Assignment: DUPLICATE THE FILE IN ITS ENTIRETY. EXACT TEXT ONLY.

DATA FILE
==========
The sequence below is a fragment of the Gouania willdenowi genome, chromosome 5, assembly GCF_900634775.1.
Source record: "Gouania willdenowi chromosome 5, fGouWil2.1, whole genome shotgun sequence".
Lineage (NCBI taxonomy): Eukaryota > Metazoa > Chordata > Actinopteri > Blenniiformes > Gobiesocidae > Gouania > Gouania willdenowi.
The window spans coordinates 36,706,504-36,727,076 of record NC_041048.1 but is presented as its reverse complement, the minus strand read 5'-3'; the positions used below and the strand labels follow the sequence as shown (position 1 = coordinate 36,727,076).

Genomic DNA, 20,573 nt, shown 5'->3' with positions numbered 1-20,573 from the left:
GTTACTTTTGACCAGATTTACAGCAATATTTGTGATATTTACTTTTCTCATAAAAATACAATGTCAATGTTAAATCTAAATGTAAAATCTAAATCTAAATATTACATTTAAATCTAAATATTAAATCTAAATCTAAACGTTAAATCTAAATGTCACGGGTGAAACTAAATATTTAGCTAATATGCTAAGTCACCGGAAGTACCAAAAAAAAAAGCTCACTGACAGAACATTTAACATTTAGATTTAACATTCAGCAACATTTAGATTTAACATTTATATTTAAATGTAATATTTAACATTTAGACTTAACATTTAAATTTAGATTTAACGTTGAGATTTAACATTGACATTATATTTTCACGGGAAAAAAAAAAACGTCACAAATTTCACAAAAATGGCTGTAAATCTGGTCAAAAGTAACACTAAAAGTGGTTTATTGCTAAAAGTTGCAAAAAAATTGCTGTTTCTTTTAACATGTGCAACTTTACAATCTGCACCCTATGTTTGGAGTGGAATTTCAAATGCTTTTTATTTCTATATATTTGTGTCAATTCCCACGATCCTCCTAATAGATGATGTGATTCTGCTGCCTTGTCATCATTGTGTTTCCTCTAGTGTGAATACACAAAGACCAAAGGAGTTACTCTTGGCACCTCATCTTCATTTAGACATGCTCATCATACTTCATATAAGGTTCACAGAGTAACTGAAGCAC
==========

The sequence below is a fragment of the Gouania willdenowi genome, chromosome 5, assembly GCF_900634775.1.
Source record: "Gouania willdenowi chromosome 5, fGouWil2.1, whole genome shotgun sequence".
Lineage (NCBI taxonomy): Eukaryota > Metazoa > Chordata > Actinopteri > Blenniiformes > Gobiesocidae > Gouania > Gouania willdenowi.
The window spans coordinates 36,706,504-36,727,076 of record NC_041048.1 but is presented as its reverse complement, the minus strand read 5'-3'; the positions used below and the strand labels follow the sequence as shown (position 1 = coordinate 36,727,076).

Genomic DNA, 20,573 nt, shown 5'->3' with positions numbered 1-20,573 from the left:
GTTACTTTTGACCAGATTTACAGCAATATTTGTGATATTTACTTTTCTCATAAAAATACAATGTCAATGTTAAATCTAAATGTAAAATCTAAATCTAAATATTACATTTAAATCTAAATATTAAATCTAAATCTAAACGTTAAATCTAAATGTCACGGGTGAAACTAAATATTTAGCTAATATGCTAAGTCACCGGAAGTACCAAAAAAAAAAGCTCACTGACAGAACATTTAACATTTAGATTTAACATTCAGCAACATTTAGATTTAACATTTATATTTAAATGTAATATTTAACATTTAGACTTAACATTTAAATTTAGATTTAACGTTGAGATTTAACATTGACATTATATTTTCACGGGAAAAAAAAAAACGTCACAAATTTCACAAAAATGGCTGTAAATCTGGTCAAAAGTAACACTAAAAGTGGTTTATTGCTAAAAGTTGCAAAAAAATTGCTGTTTCTTTTAACATGTGCAACTTTACAATCTGCACCCTATGTTTGGAGTGGAATTTCAAATGCTTTTTATTTCTATATATTTGTGTCAATTCCCACGATCCTCCTAATAGATGATGTGATTCTGCTGCCTTGTCATCATTGTGTTTCCTCTAGTGTGAATACACAAAGACCAAAGGAGTTACTCTTGGCACCTCATCTTCATTTAGACATGCTCATCATACTTCATATAAGGTTCACAGAGTAACTGAAGCAC